As the use of AI and AI applications look set to become even more commonplace — forecasters predict the global AI marketplace will be worth $1.8tn by 2030 — all eyes are now on its governance.
Although this field of computer science has provided advancements in many areas of our daily lives, it is not without discrepancies and disparities. Indeed, artificial intelligence bias is a very real shortcoming and can have far-reaching consequences.
In this blog, we'll explore how to mitigate AI bias to help you drive ethical practices in your organization.
What is AI bias?
We revealed that inadequate testing of AI models and a lack of diversity within teams allows unconscious biases to creep into AI algorithms and machine learning models.
Revisit our previous blog on how AI bias happens to go more in depth.
Examples of the potentially damaging effects of AI bias on certain groups and demographics were highlighted in a US Department of Commerce study, which found that inequity in facial recognition algorithms means facial recognition AI has a propensity to misidentify African-American people and people of color.
When used for law enforcement purposes, biased forms of this technology could have a harmful impact on the lives of these groups, potentially leading to wrongful arrests — and in turn, resulting in a lack of trust in the criminal justice system.
Another example of AI-based discrimination was revealed in a study by UC Berkeley, which found that biased algorithms used by financial services companies meant borrowers from minority communities, including Latino and Black customers, were routinely charged higher interest rates for mortgages.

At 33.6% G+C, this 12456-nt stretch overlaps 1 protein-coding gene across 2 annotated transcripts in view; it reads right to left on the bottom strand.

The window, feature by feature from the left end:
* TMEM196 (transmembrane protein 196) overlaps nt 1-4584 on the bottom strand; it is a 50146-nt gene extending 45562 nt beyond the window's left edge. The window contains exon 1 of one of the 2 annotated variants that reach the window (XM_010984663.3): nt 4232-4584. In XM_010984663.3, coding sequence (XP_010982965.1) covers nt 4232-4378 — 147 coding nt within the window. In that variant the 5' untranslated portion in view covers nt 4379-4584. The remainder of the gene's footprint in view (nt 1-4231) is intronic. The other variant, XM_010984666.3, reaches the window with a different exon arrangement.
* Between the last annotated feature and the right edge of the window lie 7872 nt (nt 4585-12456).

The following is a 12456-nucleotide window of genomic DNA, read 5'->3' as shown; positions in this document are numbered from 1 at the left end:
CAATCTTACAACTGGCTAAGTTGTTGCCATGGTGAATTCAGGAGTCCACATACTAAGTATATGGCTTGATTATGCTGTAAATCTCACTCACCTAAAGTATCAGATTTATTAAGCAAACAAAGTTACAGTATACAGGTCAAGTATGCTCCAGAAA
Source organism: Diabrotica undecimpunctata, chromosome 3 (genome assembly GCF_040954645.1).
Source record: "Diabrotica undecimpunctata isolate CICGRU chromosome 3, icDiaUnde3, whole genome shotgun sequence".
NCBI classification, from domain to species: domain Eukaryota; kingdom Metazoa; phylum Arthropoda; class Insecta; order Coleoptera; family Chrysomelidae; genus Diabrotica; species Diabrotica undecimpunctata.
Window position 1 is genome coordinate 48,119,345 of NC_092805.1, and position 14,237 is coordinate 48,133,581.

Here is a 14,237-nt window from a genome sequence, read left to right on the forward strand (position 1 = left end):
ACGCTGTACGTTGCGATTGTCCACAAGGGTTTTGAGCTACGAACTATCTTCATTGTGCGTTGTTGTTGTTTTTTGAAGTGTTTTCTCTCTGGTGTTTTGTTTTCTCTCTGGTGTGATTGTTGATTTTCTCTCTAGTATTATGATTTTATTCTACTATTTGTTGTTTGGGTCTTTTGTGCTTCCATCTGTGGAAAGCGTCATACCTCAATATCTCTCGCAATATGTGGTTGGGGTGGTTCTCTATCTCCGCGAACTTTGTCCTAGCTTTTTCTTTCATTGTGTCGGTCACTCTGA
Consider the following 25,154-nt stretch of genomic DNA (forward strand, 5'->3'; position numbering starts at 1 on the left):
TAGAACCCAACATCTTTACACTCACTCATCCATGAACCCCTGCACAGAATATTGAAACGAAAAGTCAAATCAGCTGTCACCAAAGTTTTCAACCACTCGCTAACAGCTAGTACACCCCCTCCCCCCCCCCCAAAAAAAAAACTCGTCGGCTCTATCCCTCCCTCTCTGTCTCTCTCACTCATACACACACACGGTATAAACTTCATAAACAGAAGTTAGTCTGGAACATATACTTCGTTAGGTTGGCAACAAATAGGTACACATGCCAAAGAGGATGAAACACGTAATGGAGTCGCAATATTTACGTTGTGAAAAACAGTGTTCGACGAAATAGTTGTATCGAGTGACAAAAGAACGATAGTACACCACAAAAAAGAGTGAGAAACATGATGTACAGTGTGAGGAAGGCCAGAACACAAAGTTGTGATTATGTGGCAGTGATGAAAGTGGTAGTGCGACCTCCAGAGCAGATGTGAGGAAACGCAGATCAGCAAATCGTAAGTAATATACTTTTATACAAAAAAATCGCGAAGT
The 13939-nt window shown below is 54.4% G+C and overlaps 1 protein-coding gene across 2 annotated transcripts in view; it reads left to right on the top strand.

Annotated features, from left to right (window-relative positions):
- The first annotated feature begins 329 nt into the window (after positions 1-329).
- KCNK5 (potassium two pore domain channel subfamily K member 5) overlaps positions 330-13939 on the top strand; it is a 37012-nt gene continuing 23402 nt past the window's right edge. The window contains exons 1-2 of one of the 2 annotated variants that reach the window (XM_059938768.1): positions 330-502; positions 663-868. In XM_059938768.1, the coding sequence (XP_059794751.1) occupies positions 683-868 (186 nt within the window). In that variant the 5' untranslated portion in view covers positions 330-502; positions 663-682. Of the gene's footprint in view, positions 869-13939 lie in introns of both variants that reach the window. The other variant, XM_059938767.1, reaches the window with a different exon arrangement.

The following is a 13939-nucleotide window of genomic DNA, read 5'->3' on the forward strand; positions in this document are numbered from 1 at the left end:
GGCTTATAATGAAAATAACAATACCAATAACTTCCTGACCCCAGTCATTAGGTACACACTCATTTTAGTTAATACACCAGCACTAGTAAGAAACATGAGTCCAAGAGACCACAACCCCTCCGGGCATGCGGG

Humans have a role to play in mitigating AI bias
As humans choose the data that machine learning algorithms use and decide how the results of those algorithms will be applied, human biases are responsible for artificial intelligence bias.
And so, it is also humans who must champion ethical AI and work towards bias mitigation.
Mitigating bias and limiting its potentially adverse impact of automated decisions in real-world situations is now a priority for data science leaders, policymakers, and key decision-makers.
Legislation is already underway in Europe in the form of the European Union’s Artificial Intelligence Act, which is an attempt to introduce a common regulatory and legal framework for AI. Combined with the EU’s General Data Protection Regulation and Digital Services Act and Digital Markets Act, the aim of the AI Act is to improve public confidence and trust in technology.
How key stakeholders can mitigate AI bias
There are several approaches that AI professionals who build machine learning models and algorithms — as well as organizations that buy and use AI, and governments that regulate it — can take to mitigate bias, and limit its potentially adverse impact.